Rite Aid reports net revenue, $222 million loss for Q2
CAMP HILL, Pa. Rite Aid on Thursday reported revenues of $6.5 billion and a net loss of $222.million, or $0.27 per diluted share, for its fiscal second quarter ended Aug. 30. Solid front-end and pharmacy sales in core Rite Aid stores were offset by the expected decrease in sales at acquired stores, the company reported.
Overall same-store sales increased 0.6 percent year-over-year due to solid performance in core stores. Same-store sales in Brooks/Eckerd stores continued to show progress, narrowing to a decline of 4.1 percent from the year-ago period versus 6.7 percent in the first quarter.
Front-end same store sales in the acquired stores turned positive for the month of August, Rite Aid noted.
Rite Aid also revised its fiscal 2009 guidance based on a number of factors, the company reported, including current sales trends, a longer-than-expected turnaround of Brooks Eckerd pharmacy sales, economists’ forecasts for continued weakness in the economy, the closing of underperforming stores and the company’s planned cost reductions for the remainder of its fiscal year.
Sales are expected to be between $26 billion and $26.5 billion in fiscal 2009, from a range of $26.7 billion and $27.2 billion. New same-store sales guidance is expected to improve 1.5 percent to 3 percent over fiscal 2008, compared to previous guidance of 2 percent to 4 percent in improvements. Adjusted EBITDA is expected now to be between $950 million and $1.025 billion, compared to previous guidance of $1 billion and $1.1 billion.
Net loss for fiscal 2009 is expected to be between $445 million and $535 million or a loss per diluted share of $.56 to $.67, compared to previous guidance of a net loss falling between $260 million and $375 million. Capital expenditures, excluding proceeds from sale and leaseback transactions, are expected to be approximately $550 million. Proceeds from sale and leaseback transaction are expected to be approximately $200 million.
“In this tough retail environment, our core stores delivered solid performance, we made significant progress building our acquired stores’ front-end sales, we took steps to increase our financial flexibility and we largely completed the integration of Brooks/Eckerd,” stated Mary Sammons, Rite Aid chairman and chief executive officer.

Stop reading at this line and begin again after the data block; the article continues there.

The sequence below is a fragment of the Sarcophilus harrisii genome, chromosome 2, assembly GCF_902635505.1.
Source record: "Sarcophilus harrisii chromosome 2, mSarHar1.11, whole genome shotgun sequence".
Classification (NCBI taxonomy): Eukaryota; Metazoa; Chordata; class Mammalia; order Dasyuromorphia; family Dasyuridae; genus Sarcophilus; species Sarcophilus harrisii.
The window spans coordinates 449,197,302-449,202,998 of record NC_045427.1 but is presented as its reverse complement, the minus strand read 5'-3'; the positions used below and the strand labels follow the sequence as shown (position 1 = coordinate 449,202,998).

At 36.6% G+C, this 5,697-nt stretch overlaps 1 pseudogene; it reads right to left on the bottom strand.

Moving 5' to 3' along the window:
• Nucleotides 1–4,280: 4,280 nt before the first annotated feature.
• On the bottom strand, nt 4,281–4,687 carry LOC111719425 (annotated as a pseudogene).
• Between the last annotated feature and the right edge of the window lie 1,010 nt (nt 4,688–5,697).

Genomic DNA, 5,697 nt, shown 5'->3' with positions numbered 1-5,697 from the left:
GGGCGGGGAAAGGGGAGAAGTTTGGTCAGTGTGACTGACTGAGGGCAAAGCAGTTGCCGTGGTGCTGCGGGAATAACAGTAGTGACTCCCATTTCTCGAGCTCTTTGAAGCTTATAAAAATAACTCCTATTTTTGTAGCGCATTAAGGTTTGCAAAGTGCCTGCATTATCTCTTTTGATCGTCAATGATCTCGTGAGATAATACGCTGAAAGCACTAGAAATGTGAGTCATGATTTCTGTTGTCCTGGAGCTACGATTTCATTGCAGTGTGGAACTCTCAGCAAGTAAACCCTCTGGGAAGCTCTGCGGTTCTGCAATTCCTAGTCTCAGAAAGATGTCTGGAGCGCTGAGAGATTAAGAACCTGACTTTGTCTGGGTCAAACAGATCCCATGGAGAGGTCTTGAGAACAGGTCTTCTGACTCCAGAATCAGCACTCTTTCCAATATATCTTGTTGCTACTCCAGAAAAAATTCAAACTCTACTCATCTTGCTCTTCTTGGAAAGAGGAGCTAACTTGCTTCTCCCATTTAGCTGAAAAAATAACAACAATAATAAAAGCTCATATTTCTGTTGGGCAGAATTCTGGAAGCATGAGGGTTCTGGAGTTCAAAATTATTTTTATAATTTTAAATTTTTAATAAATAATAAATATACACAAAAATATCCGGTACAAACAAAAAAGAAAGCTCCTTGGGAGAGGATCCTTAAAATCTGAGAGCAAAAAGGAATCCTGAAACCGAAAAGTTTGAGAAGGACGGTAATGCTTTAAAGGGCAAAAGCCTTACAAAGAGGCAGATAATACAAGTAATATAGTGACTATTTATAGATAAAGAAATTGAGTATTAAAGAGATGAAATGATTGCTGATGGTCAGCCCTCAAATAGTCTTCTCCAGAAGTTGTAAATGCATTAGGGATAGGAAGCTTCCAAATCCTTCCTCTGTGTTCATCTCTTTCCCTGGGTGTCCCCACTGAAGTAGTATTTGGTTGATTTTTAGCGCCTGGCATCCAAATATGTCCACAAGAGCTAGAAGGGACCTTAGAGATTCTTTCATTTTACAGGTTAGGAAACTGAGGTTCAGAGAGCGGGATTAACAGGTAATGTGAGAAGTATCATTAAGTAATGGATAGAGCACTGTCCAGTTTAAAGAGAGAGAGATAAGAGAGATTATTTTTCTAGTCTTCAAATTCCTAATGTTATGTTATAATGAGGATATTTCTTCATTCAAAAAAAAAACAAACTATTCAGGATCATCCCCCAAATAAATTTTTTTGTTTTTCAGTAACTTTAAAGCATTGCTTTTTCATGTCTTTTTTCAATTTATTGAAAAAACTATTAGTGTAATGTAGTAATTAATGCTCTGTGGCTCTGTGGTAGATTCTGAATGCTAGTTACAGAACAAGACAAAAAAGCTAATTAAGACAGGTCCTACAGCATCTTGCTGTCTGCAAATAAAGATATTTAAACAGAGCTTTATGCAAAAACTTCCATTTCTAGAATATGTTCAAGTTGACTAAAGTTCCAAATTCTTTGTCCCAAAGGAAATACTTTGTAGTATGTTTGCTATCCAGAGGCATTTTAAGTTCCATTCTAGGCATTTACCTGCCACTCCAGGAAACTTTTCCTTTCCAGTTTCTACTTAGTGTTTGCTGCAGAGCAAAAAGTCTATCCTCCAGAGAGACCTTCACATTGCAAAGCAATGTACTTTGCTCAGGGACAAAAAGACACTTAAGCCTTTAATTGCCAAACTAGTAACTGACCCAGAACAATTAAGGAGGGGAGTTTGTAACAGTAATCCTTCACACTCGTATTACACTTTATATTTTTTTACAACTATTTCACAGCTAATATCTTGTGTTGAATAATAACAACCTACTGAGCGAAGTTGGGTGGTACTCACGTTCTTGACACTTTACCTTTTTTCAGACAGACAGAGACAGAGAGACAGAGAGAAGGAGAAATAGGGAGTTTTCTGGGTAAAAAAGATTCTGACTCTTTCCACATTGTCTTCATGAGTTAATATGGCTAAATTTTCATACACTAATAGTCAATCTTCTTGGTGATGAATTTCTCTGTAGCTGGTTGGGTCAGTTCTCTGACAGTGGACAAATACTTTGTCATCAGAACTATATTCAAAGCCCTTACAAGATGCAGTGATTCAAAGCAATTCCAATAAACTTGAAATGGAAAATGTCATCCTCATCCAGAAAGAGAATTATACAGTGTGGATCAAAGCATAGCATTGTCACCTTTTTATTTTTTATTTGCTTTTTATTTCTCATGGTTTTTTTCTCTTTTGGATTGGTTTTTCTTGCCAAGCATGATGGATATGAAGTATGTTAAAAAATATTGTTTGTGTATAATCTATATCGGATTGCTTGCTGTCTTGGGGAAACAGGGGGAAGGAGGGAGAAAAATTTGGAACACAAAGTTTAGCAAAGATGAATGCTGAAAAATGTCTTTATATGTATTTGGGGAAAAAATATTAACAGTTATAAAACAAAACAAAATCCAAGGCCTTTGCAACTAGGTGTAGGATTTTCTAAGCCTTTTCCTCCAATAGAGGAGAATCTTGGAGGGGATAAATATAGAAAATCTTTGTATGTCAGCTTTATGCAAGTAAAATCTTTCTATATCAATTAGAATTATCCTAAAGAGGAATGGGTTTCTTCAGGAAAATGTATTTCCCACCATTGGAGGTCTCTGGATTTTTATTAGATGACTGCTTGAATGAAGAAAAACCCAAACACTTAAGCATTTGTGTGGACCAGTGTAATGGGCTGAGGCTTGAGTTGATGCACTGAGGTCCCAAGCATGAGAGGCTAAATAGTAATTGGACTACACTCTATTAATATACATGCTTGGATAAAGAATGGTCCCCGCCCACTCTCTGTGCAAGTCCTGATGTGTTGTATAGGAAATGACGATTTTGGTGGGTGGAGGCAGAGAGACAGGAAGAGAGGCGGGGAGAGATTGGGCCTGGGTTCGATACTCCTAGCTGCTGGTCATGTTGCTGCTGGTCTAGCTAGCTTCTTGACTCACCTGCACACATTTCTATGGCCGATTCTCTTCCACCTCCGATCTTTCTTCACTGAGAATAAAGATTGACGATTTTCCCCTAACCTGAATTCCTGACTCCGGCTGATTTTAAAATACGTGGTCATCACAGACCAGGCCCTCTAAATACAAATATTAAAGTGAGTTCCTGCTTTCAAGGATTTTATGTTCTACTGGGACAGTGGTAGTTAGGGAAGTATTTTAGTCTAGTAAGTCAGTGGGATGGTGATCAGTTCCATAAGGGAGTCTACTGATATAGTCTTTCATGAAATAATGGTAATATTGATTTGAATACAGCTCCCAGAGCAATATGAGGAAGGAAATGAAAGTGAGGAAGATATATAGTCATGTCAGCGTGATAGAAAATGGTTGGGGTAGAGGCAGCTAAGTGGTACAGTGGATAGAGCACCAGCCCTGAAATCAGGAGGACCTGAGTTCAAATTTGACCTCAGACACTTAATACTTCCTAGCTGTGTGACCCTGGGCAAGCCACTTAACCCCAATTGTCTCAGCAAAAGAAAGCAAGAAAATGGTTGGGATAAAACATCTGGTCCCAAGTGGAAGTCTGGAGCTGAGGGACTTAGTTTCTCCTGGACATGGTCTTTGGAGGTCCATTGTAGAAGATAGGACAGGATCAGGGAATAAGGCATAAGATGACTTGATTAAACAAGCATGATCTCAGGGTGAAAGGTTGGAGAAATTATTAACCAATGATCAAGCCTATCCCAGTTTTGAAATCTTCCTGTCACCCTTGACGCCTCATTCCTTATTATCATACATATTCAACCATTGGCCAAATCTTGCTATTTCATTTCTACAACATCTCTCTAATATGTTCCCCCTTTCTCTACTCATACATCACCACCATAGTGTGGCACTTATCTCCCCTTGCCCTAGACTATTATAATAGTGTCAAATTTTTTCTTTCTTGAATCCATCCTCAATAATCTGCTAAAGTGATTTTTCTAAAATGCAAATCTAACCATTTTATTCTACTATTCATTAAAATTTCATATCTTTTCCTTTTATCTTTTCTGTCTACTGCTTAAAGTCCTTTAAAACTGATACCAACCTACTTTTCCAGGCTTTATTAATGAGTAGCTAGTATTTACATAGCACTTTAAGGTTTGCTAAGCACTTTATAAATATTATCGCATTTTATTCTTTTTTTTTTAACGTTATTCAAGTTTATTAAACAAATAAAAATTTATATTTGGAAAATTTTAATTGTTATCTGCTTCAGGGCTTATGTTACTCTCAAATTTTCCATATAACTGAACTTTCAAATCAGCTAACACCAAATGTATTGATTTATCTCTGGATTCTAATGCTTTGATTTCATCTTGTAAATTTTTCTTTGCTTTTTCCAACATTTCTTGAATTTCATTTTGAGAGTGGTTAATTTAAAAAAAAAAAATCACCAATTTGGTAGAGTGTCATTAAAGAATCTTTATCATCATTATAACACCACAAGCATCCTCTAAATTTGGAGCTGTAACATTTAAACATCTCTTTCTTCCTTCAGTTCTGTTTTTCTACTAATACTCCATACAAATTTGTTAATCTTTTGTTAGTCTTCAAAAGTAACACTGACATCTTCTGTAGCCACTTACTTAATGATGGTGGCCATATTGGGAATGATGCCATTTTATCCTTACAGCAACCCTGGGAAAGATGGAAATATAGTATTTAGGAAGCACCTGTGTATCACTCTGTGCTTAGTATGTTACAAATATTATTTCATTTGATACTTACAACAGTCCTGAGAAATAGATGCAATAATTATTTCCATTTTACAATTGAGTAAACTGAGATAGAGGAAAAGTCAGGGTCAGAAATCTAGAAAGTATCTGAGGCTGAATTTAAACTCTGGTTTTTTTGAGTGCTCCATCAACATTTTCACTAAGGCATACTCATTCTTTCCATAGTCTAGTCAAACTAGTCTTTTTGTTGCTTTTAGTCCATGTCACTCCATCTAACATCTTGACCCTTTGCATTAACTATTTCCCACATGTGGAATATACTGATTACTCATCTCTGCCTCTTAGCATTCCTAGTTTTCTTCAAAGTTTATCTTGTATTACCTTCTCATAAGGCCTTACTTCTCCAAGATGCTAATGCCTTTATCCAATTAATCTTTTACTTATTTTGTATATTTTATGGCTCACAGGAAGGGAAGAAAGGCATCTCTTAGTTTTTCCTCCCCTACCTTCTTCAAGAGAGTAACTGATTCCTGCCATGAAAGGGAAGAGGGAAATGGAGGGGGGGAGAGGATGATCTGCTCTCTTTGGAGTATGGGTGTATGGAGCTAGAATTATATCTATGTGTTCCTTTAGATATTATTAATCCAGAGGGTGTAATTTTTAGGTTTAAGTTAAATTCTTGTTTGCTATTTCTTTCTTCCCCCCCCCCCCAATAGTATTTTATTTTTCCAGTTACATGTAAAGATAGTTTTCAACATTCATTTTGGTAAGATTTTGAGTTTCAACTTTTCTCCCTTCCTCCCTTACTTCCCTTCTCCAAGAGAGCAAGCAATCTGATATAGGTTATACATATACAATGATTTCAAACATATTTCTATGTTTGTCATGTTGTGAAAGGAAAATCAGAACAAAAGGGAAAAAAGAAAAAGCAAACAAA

“We also improved our gross profit rate in spite of what has turned out to be a heavily promotional environment in pharmacy as well as front end.
“While improving the acquired stores’ pharmacy business will take longer than originally expected, we are encouraged by the trends we’re seeing in these stores and the initiatives we have in place to grow prescriptions, even in today’s low growth environment. The stores look great, our associates are upbeat and customers we lost during the disruption of the integration are starting to return. With the Brooks/Eckerd integration completed in just a few days, we will be in a better position to more fully realize the strategic benefits of the acquisition,” Sammons said.
During a conference call Thursday morning, Sammons reported that only 25 former Brooks/Eckerd stores remained to receive a minor remodel.
The company also announced a series of actions to further reduce costs and improve cash flows in the second half of its fiscal year, including reducing operating expenses through improved efficiency; cutting capital expenditures by approximately $50 million; and pursuing additional sale and leaseback transactions.
“The increasingly challenging economic environment underscores the importance of managing our business prudently, while maintaining our commitment to delivering the high level of service our customers expect,” Sammons said. “Moving forward, we are taking additional steps to reduce costs to further strengthen our financial position and build on the steps we have taken to improve working capital, which is already delivering results.”
The company said it expects to use free cash flow to reduce the outstanding balance on its revolving credit facility at the end of fiscal 2009.
Unapproved eye treatments get yanked by FDA
NEW YORK The Food and Drug Administration has told companies to stop selling eye solutions for use during surgery and for treating lesions without regulatory approval, citing dangerous side effects.
The drugs include ophthalmic balanced salt solutions for the eyes and topical drugs containing the papaya-based compound papain.
A number of companies have sold the unapproved eye drugs, including Baxter International and Hospira.
ImClone rejects bid from Bristol-Myers Squib
NEW YORK Biotech ImClone has rejected an acquisition bid by Bristol-Myers Squibb, according to a letter that ImClone chairman Carl Icahn sent to Bristol chairman and chief executive officer James Cornelius Tuesday, calling the bid “absurd.”
On Monday, Bristol announced that it would increase its $60-per-share bid for the biotech to $62 a share, though this still fell short of the $70-per-share offer that ImClone has received from a thus-far undisclosed pharmaceutical company.
“Your letter of yesterday contains inaccuracies which are misleading to our shareholders,” Icahn wrote. “Your statements that there have not been any meaningful discussions concerning your proposal have no basis in fact. … I also told you a large Pharma company had offered $70 subject to due diligence and the diligence will be over on Sunday, September 28, 2008. In light of these facts, your hostile tender of $62, at this time, seems absurd.”
At the end of the letter, Icahn didn’t mince words.
“If you wish to make your attorneys wealthier, I can show you more productive ways to do so,” he wrote. “Or, if you simply want publicity, I can also help you in that regard without your having to make unnecessary expenditures.”